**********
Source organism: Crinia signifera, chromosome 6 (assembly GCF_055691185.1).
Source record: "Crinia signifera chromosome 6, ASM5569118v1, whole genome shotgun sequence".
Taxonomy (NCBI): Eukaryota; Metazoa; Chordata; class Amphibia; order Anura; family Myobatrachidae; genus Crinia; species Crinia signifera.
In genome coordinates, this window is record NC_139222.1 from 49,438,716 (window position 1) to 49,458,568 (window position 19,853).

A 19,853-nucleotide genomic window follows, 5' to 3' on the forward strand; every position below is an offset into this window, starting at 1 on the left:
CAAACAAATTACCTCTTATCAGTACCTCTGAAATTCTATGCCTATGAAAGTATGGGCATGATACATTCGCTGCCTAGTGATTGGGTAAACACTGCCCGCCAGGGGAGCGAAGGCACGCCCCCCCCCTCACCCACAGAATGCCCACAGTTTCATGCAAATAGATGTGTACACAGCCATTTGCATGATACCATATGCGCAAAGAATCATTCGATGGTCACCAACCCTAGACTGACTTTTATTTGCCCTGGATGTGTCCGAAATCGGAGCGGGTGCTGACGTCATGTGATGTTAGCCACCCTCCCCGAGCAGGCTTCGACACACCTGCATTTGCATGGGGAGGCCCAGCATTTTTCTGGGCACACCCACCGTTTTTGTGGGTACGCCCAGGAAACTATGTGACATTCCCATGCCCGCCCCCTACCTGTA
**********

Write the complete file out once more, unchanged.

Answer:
Source organism: Crinia signifera, chromosome 6 (assembly GCF_055691185.1).
Source record: "Crinia signifera chromosome 6, ASM5569118v1, whole genome shotgun sequence".
Taxonomy (NCBI): Eukaryota; Metazoa; Chordata; class Amphibia; order Anura; family Myobatrachidae; genus Crinia; species Crinia signifera.
In genome coordinates, this window is record NC_139222.1 from 49,438,716 (window position 1) to 49,458,568 (window position 19,853).

A 19,853-nucleotide genomic window follows, 5' to 3' on the forward strand; every position below is an offset into this window, starting at 1 on the left:
CAAACAAATTACCTCTTATCAGTACCTCTGAAATTCTATGCCTATGAAAGTATGGGCATGATACATTCGCTGCCTAGTGATTGGGTAAACACTGCCCGCCAGGGGAGCGAAGGCACGCCCCCCCCCTCACCCACAGAATGCCCACAGTTTCATGCAAATAGATGTGTACACAGCCATTTGCATGATACCATATGCGCAAAGAATCATTCGATGGTCACCAACCCTAGACTGACTTTTATTTGCCCTGGATGTGTCCGAAATCGGAGCGGGTGCTGACGTCATGTGATGTTAGCCACCCTCCCCGAGCAGGCTTCGACACACCTGCATTTGCATGGGGAGGCCCAGCATTTTTCTGGGCACACCCACCGTTTTTGTGGGTACGCCCAGGAAACTATGTGACATTCCCATGCCCGCCCCCTACCTGTA